Now you can learn the “secrets” to long-life which these extra-ordinary seniors have shared. I herald the super-seniors, and even this tiny flower shown here on Crook’s Peak, as they each show you the steps you need to overcome all adversity, thereby enabling you to triumph and to take your place in the sun! Now, just do it!
Most of the super-seniors are people of few words. This has made it hard for the reporters who interview them, but over a lot of articles, I have seen a pattern emerge.
No-one personifies all the needed qualities better than Hulda Crooks — so I’ll tell you her story and then synopsize the Qualities contributing to living your own Extra-Ordinary Life.
Hulda Crooks – An Equal in Spirit to the Mountains She Loved
Hulda Hoehn Crooks actions reaped the benefits of a lifetime of centered-living. What is that?
Well, she lived her life with deep faith in her Creator, in tune with Nature, and lived in a quiet, daily Way that was Balanced by simple, healthy choices for food, drink, activity, rest and filled with Gratitude of heart.
A vegetarian from age 18, Hulda’s lacto-ovo vegetarianism helped to correct a childhood that had wreked havoc with her health.
She was born May 19, 1896, one of 18 children, and lived in a log and sod home on her family’s farm by the White Sand River, Northwest Territory in what became Langenau, Saskatchewan, Canada. At the time of her death at age 101, nine of her siblings were still alive.
On the farm, she had copious amounts of butter, milk, cream, meat and in her father’s store, easy access to eating pounds of candy at a time. By age 16, she was 5 feet 2 inches and 160 pounds.
In participating in this life-style, her body would have been incredibly acidic and protected itself by walling off the acids with fat. Cheese, cream and butter are very concentrated animal proteins and sugar is highly acid-promoting to one’s body pH.
When Hulda left to attend Loma Linda University in California, a world-renowned Seventh Day Adventist institution, in 1923, she was a physical wreck, but, by being open to new ideas, the Adventist vegetarian regimen and view of world changed everything for her. Hulda was a vegetarian from then on, until her life ended at 101 years old.
After she became healthy, she usually ate only 2 meals a day, with just a few eggs used over the week and she drank lots of pure water. The rest of her diet was some dairy, grains and fruit and lots of vegetables (an emphasis and abundance of raw, but cooked vegetables, as needed, were OK, too).
Her diet is about 25% fats and 3 or 4 times the recommended levels of Vitamins A, C and E – all from the fresh food, without the aid of supplements.
Hulda completed her dietetic certificate in 1927 and nutrition and BS degree in 1943. Her training and vegetarianism finally helped her break the cycle of “being nervous and perpetually tired”. The alkalinity of a properly-balanced Vegetarian life-style returned her body and mind to its natural birth-right, alkaline pH, so her energy, body, mind and spirit could flourish — and they really did.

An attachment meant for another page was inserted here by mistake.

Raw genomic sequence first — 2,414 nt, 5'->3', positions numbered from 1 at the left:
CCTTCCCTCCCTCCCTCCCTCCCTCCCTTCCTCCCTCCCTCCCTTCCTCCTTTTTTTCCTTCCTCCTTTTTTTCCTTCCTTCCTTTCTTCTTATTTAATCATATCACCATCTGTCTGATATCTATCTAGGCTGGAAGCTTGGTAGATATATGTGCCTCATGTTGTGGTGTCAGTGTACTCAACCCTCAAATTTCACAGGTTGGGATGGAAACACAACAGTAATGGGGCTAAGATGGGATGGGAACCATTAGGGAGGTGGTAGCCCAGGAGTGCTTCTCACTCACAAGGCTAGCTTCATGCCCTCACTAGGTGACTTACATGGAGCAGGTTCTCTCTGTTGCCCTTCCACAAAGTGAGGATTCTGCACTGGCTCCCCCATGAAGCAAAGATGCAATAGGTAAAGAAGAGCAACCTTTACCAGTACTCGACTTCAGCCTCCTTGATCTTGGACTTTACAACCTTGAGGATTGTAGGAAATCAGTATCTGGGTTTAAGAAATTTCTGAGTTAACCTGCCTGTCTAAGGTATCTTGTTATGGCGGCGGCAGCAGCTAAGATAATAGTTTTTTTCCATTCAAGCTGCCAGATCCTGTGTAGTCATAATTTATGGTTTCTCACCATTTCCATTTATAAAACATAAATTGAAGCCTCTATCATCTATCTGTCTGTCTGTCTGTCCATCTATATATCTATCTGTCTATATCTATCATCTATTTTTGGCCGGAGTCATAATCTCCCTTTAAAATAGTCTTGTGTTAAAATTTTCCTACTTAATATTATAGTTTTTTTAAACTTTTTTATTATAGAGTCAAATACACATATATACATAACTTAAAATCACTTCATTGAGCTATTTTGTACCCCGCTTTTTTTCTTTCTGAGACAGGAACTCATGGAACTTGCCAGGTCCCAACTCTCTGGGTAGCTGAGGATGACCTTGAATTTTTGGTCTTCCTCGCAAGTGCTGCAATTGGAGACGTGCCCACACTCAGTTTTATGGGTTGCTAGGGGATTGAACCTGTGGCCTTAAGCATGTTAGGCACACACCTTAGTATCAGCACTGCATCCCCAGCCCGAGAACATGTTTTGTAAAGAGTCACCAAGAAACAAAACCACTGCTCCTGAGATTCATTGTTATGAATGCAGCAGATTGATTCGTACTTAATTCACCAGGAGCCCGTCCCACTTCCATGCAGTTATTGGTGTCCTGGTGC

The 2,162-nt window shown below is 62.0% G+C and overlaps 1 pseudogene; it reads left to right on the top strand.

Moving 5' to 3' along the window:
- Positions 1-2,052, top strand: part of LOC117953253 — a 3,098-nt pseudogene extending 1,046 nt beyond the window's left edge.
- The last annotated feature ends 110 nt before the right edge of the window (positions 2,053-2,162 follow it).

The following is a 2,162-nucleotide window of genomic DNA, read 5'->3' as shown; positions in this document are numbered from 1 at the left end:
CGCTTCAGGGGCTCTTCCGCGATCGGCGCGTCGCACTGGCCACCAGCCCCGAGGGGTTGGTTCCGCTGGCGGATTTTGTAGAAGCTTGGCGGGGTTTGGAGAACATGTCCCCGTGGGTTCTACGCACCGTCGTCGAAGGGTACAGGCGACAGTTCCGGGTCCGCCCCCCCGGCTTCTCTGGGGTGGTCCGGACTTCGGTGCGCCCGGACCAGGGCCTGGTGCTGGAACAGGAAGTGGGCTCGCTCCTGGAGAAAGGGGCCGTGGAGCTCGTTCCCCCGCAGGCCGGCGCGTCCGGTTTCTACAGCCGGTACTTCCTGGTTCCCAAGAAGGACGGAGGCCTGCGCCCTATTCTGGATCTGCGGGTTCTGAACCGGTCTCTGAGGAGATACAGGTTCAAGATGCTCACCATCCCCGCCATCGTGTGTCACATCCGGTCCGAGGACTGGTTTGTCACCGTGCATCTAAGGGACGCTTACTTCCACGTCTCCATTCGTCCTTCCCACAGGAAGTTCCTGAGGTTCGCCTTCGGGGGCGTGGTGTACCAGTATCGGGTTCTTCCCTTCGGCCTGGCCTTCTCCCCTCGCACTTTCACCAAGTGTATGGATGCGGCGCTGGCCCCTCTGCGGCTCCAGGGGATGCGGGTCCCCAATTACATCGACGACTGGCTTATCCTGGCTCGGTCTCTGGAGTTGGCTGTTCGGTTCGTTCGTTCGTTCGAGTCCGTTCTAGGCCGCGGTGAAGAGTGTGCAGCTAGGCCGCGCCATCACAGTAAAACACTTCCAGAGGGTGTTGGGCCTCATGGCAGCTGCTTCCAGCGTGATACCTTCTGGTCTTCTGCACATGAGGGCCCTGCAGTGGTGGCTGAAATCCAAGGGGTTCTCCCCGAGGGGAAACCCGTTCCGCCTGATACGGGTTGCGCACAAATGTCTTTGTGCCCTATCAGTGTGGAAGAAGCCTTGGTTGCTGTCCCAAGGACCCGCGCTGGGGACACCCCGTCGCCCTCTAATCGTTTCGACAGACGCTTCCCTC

Hulda learned you need both diet and exercise and a positive mental attitude. She said, ” You can’t separate the two. You need both a good diet and sufficient exercise. The diet of course provides the materials for the body’s functions. The exercise is absolutely essential in keeping up a good circulation. If we don’t exercise, the circulation is sluggish and that affects the entire body, the mental as well as the rest of the body”.
In 1927, she married her high school sweetheart, Dr. Sam Crooks, MD, anatomy professor at Loma Linda University, who suffered from a congenital heart condition and who said he did not really have the “right” to ask her to marry him, when he could die at any moment.
Showing the independent and courageous spirit that she had, Hulda replied that she definitely wanted to share his life, and they had 23 special years years and one child before Sam died at 53 and then, their only child, Wesley, also a physician, died in his 30′s in 1969.
A little later, partly to help assuage her grief, in her 60′s, Hulda discovered that vitality does not just belong to the young, so she began to climb mountains!
Building on the healthful walking and hiking pursuits that her husband Sam had encouraged her to do, even while he could not, she made hiking friends and gained strength and endurance. Building upon her walking regimens, finally, she started on 11,500 foot San Gorgonio in the mountains of San Bernadino and then “graduated” to lower 48 states’ champion highest, Mount Whitney, in Southern California, at age 66.
Over the next decades, Hulda Crooks climbed 14, 495 foot Mount Whitney a record 23 times. She is also the oldest person to climb Mt. Whitney. Her last climb on the 11 mile trail to the summit was in 1987, at age 91. She certainly was not a one-time wonder. This is also what makes her story so much more powerful and valuable.
At age 72, Hulda even climbed the mountain twice in 2 weeks; the first time with a group of teens, and the second with two of her brothers, then aged 75 and 77.
Hulda began back-packing at age 75, carrying a 23 pound pack. She hiked the full 212 miles of the rigorous John Muir Trail in the Sierra Nevada Mountains of California, over 5 summers. She always finished what she started, and she was never afaid of hard work.